The M*A*S*H medical advisor actually co-wrote a single, notable episode with Alan Alda

You could say it was a once in a "Life Time" chance.

On M*A*S*H, there was a single episode that was arguably one of the series' most ambitious. It was all executive producer Gene Reynolds' idea: They were going to shoot an episode in real time. That meant the episode didn't show a story arc over days or even hours, but instead, wrapped a story that spanned exactly the show length of 24 minutes.

Reynolds knew the premise alone could make for a tense episode, but he also knew he needed the exact right medical situation to make it work, so he called up M*A*S*H medical advisor Walter Dishell and asked him what possible medical condition could they track on the show that would resolve itself in such a short timeframe.

It wouldn't take long for Dishell to come back with an idea, but he submitted it with a pretty unique stipulation. In an interview with the Archive of American Television, Dishell said he told the famous M*A*S*H writer, director and producer: "I’m gonna be working so much on this one, I’d really like to write it."

He said Reynolds was hesitant to have the medical advisor pen such an unusual script all on his own, so Dishell said Reynolds asked, "Would you be willing to write it with someone else?" Once Dishell said, "absolutely," Reynolds put it to the writers at their regular meeting, asking who would want to help the doctor write the concept episode. Dishell said series star Alan Alda piped up, "I’ll write it with Walter," and that was that. The pair would work together to pen what Dishell described as "the first thing I had ever written or been a part of" and "a high point for me in terms of my M*A*S*H career."

The episode ended up being called "Life Time," and it tells the story of two wounded soldiers, one who will be paralyzed if he doesn't get a desperately-needed aorta transplanted, the other lying braindead but alive, with a working aorta that could solve the first soldier's dire peril. As the M*A*S*H surgeons must act quickly, a clock in the corner of the screen counts down for viewers how much time is left to save one, the other, both or either.

According to Dishell, that clock we all intently watched was all his idea. He said in the midst of his "true collaboration" with Alda, he asked the series star, "As long as we’re doing this in real time, why don’t we let the audience know that it’s in real time?" Alda welcomed the input, saying, "Yeah, I like that. That’s great. Let’s do that." So they did, and that's really the only way how viewers could've been looped in that what they were watching was happening in real time.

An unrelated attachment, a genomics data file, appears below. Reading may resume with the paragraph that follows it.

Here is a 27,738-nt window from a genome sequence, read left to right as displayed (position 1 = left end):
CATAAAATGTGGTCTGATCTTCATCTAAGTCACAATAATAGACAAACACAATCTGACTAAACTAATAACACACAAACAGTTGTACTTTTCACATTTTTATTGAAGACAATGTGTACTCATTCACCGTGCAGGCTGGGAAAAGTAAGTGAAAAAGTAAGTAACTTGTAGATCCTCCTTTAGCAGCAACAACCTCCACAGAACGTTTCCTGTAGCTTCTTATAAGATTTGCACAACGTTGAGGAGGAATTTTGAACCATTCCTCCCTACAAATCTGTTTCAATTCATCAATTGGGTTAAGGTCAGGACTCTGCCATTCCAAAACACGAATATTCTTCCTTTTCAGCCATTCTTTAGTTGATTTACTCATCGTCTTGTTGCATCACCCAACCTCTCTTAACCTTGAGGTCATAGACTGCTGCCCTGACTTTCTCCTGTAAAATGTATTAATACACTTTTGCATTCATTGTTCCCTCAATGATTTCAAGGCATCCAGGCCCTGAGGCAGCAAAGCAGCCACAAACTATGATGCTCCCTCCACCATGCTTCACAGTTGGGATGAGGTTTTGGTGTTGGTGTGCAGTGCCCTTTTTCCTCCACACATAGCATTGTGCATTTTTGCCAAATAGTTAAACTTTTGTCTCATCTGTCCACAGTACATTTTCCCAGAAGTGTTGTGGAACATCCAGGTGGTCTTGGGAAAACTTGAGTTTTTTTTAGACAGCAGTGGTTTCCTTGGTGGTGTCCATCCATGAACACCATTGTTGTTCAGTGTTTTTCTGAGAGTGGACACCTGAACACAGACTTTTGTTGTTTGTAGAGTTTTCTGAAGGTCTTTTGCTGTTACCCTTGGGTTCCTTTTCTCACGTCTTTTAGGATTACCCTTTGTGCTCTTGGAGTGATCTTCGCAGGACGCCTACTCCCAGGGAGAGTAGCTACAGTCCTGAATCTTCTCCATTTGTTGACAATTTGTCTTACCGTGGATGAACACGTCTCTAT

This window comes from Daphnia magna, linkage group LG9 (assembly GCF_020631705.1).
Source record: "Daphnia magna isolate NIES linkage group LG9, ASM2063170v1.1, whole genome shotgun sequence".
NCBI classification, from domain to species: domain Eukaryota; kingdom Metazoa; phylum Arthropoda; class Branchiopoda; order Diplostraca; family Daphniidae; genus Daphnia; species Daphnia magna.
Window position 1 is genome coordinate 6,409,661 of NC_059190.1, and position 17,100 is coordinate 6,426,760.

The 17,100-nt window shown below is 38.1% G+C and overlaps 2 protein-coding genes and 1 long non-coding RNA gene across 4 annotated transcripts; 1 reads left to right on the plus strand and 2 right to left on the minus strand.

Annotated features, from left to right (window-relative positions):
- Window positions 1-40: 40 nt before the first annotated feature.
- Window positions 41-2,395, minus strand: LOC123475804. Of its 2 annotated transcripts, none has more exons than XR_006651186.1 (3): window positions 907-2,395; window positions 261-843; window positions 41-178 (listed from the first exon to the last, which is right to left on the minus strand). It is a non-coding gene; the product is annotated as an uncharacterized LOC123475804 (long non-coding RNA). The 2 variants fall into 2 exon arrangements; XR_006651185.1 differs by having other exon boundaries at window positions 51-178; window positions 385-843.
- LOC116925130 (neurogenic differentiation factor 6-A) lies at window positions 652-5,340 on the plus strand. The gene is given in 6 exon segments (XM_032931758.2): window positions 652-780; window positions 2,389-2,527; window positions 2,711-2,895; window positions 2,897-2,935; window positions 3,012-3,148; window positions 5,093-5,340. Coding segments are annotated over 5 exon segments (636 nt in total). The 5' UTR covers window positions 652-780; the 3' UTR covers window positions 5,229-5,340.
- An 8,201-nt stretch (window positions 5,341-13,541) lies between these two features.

For this good idea, Dishell won the approval of the Emmy-winning writer he was working with on his first-ever screenplay. In the interview, Dishell fondly recalled the story meetings he and Alda held at Alda's home, with the doctor working out the medicine in the scene and the actor working out what Dishell brands as "the emotional stuff."

Before the interview concludes, Dishell pointed out that his suggestion to add the clock actually ended up also giving the medical advisor a strong visual cue any time his episode airs. Dishell said, "What was funny is, I went and got in bed the other night, it’s like 2 in the morning, I put on M*A*S*H and I saw the clock in the corner so I knew it was my episode.”

“It was really a fun episode to write," Dishell confirmed of his once in a "Life Time" chance to write a script for the acclaimed hit series.

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durango02 6 months ago
I remember that one infact I remember all of them . I watch MASH every night It is my favorite show. They should won an Emmy and drama Award for all of them. There GREAT..........
djw1120 6 months ago
I remember that episode.
I never realized that Dr. Dishell co-wrote it with Alan Alda.
Does anyone know if it won an Emmy Award?
It should have - for best drama - since this episode was definitely NOT a comedy.
sui_generis 6 months ago
I distinctly remember Father Mulcahey asking God to forgive him for what he was about to ask before saying, if memory serves, "If you're going to take him anyway, take him quickly so that the other boy might live." I also distinctly remember Radar being on the phone trying to find an aorta to transplant and being referred to as "a ghoul" and Alan Alda telling the Hawaiian nurse "a small egg roll" in the discussion surrounding the metaphors he was using to describe the size of blood vessel he needed to save his patient. The scenes were very well and quite realistically enacted with great attention to detail. It ranks among the best episodes, imo.
Don sui_generis 5 days ago
Radar was NOT in this episode!
Jane 6 months ago
I LOVED that M*A*S*H episode! On the edge of my seat watching it! One of THE BEST episodes of a WONDERFUL series! Thank you for sharing this tid-bit with the MeTV fans! Jane Declet, St. Petersburg, Florida
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